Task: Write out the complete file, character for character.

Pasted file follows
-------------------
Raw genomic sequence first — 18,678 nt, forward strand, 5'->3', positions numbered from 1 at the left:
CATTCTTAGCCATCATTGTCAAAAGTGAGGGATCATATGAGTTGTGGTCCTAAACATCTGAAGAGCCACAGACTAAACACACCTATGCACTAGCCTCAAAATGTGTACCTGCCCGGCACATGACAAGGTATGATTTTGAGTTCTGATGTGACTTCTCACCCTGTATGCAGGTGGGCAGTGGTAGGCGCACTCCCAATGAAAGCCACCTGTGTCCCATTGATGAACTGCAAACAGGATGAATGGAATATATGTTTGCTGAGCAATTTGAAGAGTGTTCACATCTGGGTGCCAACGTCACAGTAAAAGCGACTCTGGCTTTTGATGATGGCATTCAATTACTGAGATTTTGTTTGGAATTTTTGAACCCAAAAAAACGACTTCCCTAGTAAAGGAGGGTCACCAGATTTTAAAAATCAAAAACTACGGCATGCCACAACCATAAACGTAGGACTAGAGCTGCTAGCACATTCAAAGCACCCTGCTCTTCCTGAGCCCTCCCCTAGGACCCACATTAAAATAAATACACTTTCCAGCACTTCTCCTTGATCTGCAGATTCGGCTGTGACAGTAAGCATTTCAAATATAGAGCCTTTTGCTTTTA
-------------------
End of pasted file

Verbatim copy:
Raw genomic sequence first — 18,678 nt, forward strand, 5'->3', positions numbered from 1 at the left:
CATTCTTAGCCATCATTGTCAAAAGTGAGGGATCATATGAGTTGTGGTCCTAAACATCTGAAGAGCCACAGACTAAACACACCTATGCACTAGCCTCAAAATGTGTACCTGCCCGGCACATGACAAGGTATGATTTTGAGTTCTGATGTGACTTCTCACCCTGTATGCAGGTGGGCAGTGGTAGGCGCACTCCCAATGAAAGCCACCTGTGTCCCATTGATGAACTGCAAACAGGATGAATGGAATATATGTTTGCTGAGCAATTTGAAGAGTGTTCACATCTGGGTGCCAACGTCACAGTAAAAGCGACTCTGGCTTTTGATGATGGCATTCAATTACTGAGATTTTGTTTGGAATTTTTGAACCCAAAAAAACGACTTCCCTAGTAAAGGAGGGTCACCAGATTTTAAAAATCAAAAACTACGGCATGCCACAACCATAAACGTAGGACTAGAGCTGCTAGCACATTCAAAGCACCCTGCTCTTCCTGAGCCCTCCCCTAGGACCCACATTAAAATAAATACACTTTCCAGCACTTCTCCTTGATCTGCAGATTCGGCTGTGACAGTAAGCATTTCAAATATAGAGCCTTTTGCTTTTA